• Whistleblower says staff are “too scared to speak up” and patients are at risk
  • East of England Ambulance Trust admits it needs 1,000 extra staff to reach safe levels
  • Trust defends safety record and says it “does not recognise” concerns raised 

An ambulance trust has been accused of putting targets ahead of patient safety and creating a culture in which staff are too scared to raise concerns by a senior whistleblower within the organisation.

East of England Ambulance Trust has consistently denied putting patients at risk because of its focus on targets and said it encouraged staff to raise concerns.

However, it accepted the findings of an unpublished independent report, shared with HSJ, which found it needs 1,000 extra staff to hit safe levels – this would be a 35 per cent increase on its existing 2,700 workforce.

The experienced senior manager, who contacted HSJ on condition of anonymity, said the trust was facing a “crisis like at Mid Staffs” with employees too scared to speak out.

They said operational decisions were putting patient safety at risk, particularly relating to the use of rapid response vehicles in place of ambulances. Staff that had spoken out in the past “have either not been listened to or in some cases completely ostracised and sidelined by those above them”, they said.

The source added: “Senior managers and staff on the ground think it’s the worst it’s ever been here, and I agree. The most worrying thing is we regularly see patients waiting 15, 16 or even 17 hours for an ambulance to take them to hospital.” These were mostly patients being referred by GPs on callout. The source added: “It’s not safe.”

The trust said it “did not recognise this specific concern”, it “encouraged” staff to raise concerns and it “took all concerns seriously”.

A spokesman said it had recently introduced freedom to speak up guardians, who staff can contact to raise any concerns confidentially. Staff were using this new service and concerns were “rigorously investigated”. Further measures enabling staff to report issues were about to be implemented, he added.

However, the union Unison said many of its members agreed with the comparisons to Mid Staffordshire and it was “testament to depth of the problems in our trust” that a senior manager had chosen to speak out about the cultural and patient safety issues.

The whistleblower contacted HSJ after a senior paramedic, Unison and former health minister Norman Lamb last month raised concerns that the trust was putting patient safety at risk because of a “fixation” on hitting response time targets.

They alleged the trust was sending too high a proportion of single staffed rapid response vehicles, rather than ambulances, to its most serious 999 calls because this increased its chances of hitting response time targets. They said this was compromising safety.

A clinical commissioning group has also suggested that the trust was “increasing” its use of RRVs to hit targets. South Norfolk CCG’s annual report, published last month, said: “Specific measures being taken to improve performance in South Norfolk include the increasing the use of rapid response vehicles and working to ensure that RRVs only respond to red calls [the most critical emergency calls].”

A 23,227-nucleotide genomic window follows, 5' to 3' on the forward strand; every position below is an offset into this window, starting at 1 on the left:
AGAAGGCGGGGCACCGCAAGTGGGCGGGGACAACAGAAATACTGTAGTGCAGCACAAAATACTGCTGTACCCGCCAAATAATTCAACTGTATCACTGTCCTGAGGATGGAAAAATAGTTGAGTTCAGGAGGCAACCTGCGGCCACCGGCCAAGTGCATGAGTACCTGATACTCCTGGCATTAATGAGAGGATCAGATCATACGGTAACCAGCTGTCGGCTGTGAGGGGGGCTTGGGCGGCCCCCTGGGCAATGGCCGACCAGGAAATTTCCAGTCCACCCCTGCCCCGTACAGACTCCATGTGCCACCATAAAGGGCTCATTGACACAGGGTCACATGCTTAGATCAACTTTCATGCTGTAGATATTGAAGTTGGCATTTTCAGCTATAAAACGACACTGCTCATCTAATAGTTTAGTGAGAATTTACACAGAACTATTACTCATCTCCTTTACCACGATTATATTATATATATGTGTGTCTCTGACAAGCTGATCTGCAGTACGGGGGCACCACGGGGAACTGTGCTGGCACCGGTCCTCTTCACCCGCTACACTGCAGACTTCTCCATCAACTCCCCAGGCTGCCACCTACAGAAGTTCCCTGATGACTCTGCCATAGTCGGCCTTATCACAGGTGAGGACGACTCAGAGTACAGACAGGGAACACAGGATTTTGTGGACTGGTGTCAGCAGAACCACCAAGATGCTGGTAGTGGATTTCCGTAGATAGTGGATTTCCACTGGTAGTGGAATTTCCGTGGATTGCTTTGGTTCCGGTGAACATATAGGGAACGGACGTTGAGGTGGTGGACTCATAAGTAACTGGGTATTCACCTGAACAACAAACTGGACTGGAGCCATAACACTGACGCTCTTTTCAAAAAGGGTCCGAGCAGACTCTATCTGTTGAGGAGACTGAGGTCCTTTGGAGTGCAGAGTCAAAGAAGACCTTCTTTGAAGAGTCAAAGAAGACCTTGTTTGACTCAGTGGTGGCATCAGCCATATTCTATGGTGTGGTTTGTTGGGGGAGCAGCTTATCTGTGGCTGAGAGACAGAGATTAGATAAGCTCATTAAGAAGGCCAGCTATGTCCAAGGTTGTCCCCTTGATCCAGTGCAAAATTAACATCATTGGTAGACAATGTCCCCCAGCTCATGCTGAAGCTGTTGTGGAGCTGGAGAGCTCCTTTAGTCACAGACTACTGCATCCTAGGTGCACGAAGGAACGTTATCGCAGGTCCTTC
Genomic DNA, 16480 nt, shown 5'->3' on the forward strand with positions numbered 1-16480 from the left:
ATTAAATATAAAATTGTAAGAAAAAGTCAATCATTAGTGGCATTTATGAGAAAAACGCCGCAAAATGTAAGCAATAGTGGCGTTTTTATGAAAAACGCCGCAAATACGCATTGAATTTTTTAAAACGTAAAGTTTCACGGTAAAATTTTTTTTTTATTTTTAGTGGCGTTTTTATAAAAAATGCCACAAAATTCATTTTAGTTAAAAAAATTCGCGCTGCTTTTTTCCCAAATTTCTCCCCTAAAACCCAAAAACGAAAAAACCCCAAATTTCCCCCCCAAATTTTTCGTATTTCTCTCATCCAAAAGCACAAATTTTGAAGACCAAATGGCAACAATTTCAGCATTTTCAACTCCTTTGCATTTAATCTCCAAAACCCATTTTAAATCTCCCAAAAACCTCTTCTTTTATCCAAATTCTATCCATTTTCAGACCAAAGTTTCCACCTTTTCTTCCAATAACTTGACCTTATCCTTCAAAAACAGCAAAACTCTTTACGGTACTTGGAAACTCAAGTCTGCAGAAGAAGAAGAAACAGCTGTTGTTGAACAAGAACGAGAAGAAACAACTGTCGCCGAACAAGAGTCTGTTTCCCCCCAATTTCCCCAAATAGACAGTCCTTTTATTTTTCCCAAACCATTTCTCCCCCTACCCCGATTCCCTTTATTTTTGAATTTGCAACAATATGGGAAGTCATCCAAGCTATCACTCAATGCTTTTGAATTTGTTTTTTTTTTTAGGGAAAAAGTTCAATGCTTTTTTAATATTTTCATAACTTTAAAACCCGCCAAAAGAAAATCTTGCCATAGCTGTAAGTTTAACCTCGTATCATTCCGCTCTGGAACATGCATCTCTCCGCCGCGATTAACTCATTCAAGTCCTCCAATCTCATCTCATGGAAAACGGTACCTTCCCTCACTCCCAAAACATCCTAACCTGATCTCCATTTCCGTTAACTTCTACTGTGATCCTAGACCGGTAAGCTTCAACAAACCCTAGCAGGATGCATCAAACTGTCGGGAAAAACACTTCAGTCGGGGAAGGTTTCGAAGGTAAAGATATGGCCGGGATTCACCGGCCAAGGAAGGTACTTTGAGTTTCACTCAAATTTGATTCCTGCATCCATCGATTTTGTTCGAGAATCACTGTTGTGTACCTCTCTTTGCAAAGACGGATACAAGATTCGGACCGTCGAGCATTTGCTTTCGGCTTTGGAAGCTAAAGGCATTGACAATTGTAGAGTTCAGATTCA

The senior manager said: “We are still being told to focus on RRVs, which contradicts both the statement the trust gave [in response to the previous HSJ article] and what we’re being told to do by the Ambulance Response Programme.”

The trust insisted last month when the accusations were made that it “did not put targets before safety” and it had been “reducing the RRV vehicle hours it has been deploying since December 2016”.

The trust spokesman added this week: “We have seen a 40 per cent reduction in the number of serious incidents (24 cases compared to 40 cases in the same period last year) and a 50 per cent reduction in harm through the delivery of the trust’s quality and safety strategy over an 18 month period. No serious incident can be attributed to the attendance of an RRV rather than an ambulance.”

Meanwhile, an unpublished report by consultants ORH for the trust’s leadership in August 2016, seen by HSJ, said it would require 3,596 whole time staff to achieve its 2017-18 targets set out by commissioners.

Unison said due to the high rate of staff turnover at the trust, 1,000 extra staff would be needed to meet this requirement.

The trust accepted the report’s findings. It said: “We would agree with Unison, in that we believe we have a capacity gap in our frontline resourcing; ie: we believe that we do not have the correct funding to meet demand.

“This is why NHS England and NHS Improvement have commissioned an independent service review to understand what capacity and funding the trust requires to meet demand. That work is currently underway.”

A Unison spokeswoman said: “Members, including some operational managers, are being very clear with Unison that they feel we are not running a safe service based on the current staffing levels in those same areas.

“It is not clear why the trust did not openly share the ORH report from 2016 with staff or Unison. We have raised our members’ concerns directly with the Care Quality Commission over staff staffing, lack of ambulance cover and also the continued lack of openness by an NHS trust.”